Reviews

Book Review: Pet Sematary by Stephen King

I don’t consider myself a critic. I try to be a nice book reviewer and give everything I read a fair chance. But I can’t always do that, particularly not with Pet Sematary by Stephen King.

Read my review from Goodreads to find out why I’m not a fan of Stephen King. (Gasp!)


Pet SemataryPet Sematary by Stephen King

My rating: 1 of 5 stars

I don’t usually write scathing book reviews. I always give a book the benefit of the doubt, even if it’s not that great. But I felt so strongly about this that I felt I had to say my piece. This was my first Stephen King book, and I was ecstatic to read the King of horror’s self-proclaimed scariest novel.

To say I am disappointed in this book is a gross understatement.

This book is not scary, not in the slightest. I’m an absolute wimp, but I wasn’t even mildly scared at any point. Many parts of this book are unbelievable and loaded down with those adverbs King claims to hate as well as unnecessary details.

Reading this book was a chore. I got 300 pages in and had to start skipping over entire paragraphs, trying to get to the “good” parts that never came. As a rule, I never skip any parts of a book, not so much as a word. But King’s detail-laden, bulky paragraphs were difficult to get through and often took readers out of the action for pages at a time.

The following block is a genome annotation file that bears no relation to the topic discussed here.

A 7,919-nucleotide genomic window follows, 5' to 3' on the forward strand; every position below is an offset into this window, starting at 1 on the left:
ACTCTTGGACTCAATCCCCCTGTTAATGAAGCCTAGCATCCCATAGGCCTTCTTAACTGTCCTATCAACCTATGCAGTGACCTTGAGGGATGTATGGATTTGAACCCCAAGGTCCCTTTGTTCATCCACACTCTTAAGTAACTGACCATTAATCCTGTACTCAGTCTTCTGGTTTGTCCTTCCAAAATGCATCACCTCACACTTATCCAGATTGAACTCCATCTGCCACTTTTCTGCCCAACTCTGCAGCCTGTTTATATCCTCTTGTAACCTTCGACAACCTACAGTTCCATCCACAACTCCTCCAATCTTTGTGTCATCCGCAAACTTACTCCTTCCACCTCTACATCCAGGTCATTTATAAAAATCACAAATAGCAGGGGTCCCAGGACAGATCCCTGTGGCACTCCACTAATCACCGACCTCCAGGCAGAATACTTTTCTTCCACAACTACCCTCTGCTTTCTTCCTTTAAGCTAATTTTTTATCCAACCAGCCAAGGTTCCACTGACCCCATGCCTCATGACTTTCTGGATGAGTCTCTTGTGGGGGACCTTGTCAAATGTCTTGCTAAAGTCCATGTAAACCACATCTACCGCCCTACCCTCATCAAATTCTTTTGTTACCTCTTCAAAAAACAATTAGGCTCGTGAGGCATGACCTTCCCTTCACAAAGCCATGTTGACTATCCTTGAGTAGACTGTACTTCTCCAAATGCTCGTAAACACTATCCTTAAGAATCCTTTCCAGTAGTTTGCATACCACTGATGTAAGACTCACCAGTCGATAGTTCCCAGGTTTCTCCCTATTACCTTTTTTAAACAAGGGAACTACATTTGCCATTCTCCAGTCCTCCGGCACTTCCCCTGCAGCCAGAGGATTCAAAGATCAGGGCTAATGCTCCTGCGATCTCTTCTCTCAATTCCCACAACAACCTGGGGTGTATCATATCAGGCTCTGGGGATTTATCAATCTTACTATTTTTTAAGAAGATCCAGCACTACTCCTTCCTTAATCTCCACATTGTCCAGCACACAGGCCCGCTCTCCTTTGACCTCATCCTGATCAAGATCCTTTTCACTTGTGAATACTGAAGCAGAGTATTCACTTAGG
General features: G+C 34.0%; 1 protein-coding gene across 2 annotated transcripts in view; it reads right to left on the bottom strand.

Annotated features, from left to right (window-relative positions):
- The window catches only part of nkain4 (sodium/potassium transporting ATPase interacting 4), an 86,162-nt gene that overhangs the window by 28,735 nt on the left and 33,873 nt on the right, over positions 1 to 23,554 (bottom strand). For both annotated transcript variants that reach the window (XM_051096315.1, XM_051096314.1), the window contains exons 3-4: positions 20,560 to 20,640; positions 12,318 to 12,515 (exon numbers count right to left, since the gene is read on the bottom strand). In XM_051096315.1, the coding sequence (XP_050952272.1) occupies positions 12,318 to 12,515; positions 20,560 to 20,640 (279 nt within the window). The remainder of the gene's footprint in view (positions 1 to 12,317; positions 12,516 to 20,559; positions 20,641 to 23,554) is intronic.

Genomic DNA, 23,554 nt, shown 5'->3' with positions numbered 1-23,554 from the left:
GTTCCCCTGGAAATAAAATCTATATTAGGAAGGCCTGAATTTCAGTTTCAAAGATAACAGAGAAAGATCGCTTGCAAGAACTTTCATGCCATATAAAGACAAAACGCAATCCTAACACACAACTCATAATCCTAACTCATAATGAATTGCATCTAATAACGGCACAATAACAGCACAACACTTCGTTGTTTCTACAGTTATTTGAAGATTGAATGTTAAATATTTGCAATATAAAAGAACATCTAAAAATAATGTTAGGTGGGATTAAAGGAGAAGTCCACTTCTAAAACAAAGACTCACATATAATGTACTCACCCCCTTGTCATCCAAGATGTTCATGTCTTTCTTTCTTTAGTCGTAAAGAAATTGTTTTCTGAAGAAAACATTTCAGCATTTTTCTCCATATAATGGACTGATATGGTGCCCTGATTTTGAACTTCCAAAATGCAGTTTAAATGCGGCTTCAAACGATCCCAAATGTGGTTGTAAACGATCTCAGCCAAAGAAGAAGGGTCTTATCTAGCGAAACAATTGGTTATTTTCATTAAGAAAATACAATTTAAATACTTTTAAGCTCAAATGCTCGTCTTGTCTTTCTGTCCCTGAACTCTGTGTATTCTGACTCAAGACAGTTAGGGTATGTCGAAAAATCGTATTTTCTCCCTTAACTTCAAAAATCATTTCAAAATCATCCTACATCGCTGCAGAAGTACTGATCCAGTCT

Coming from a writer’s perspective, I’m appalled that King saved the majority of the action for the last 60 pages. Call it building suspense if you want, but I think it’s a cop-out, a cheap ending that left too many unanswered questions and made me feel like I’d wasted a few days of my life.

He includes minute details about things we don’t care about: Surrendra’s family getting locked up back home over political protests, the couple walking around Mason St when Louis is digging up Gage’s grave, which, by itself, was a half-page of exposition we could have easily done without. While Louis is climbing the tree to get into the graveyard, he thinks up five grave puns. FIVE. Yet he hasn’t even thought about how he’s gonna get his son’s body back out of the cemetery. Not even slightly believable or realistic.

I’m also not a fan of how he gives the plot away. We don’t see Gage die. His convenient, omniscient narrator tells us later that he’s hit by a truck. If this is supposed to be a horror book, I wanna see two-year-old intestines, undeveloped brains splattered on the highway. I wanna see that truck barrelling straight for him. I want that moment of impact, the crunch of baby’s bones. THAT would give me nightmares. I don’t want to start part 2 and have a narrator tell me “Louis Creed might have harboured some of these feelings had he been thinking rationally following his son’s funeral.” (Paraphrased.)

Pascow’s character was contrived as well, and that was one of the biggest let-downs for me. There was no real connection between his death and the overall plot. Yes, I suppose he was meant to warn Louis of the coming dangers, but he stuck out like a sore thumb. From what we know, Pascow has no connection to the Pet Semetary at all. He’s just a plot device, and a poorly implemented one at that.

I expected better from the King of horror. I don’t think I’ll be reading any more of his books, which is a shame. Think I’ll just stick to the films.


(Spoiler alert — I tried to watch the films, and I couldn’t even manage for 10 minutes.)

Are you a King fan? You’re more than welcome to defend his honour in the comments! (Though somehow I think his honour doesn’t need defending.)

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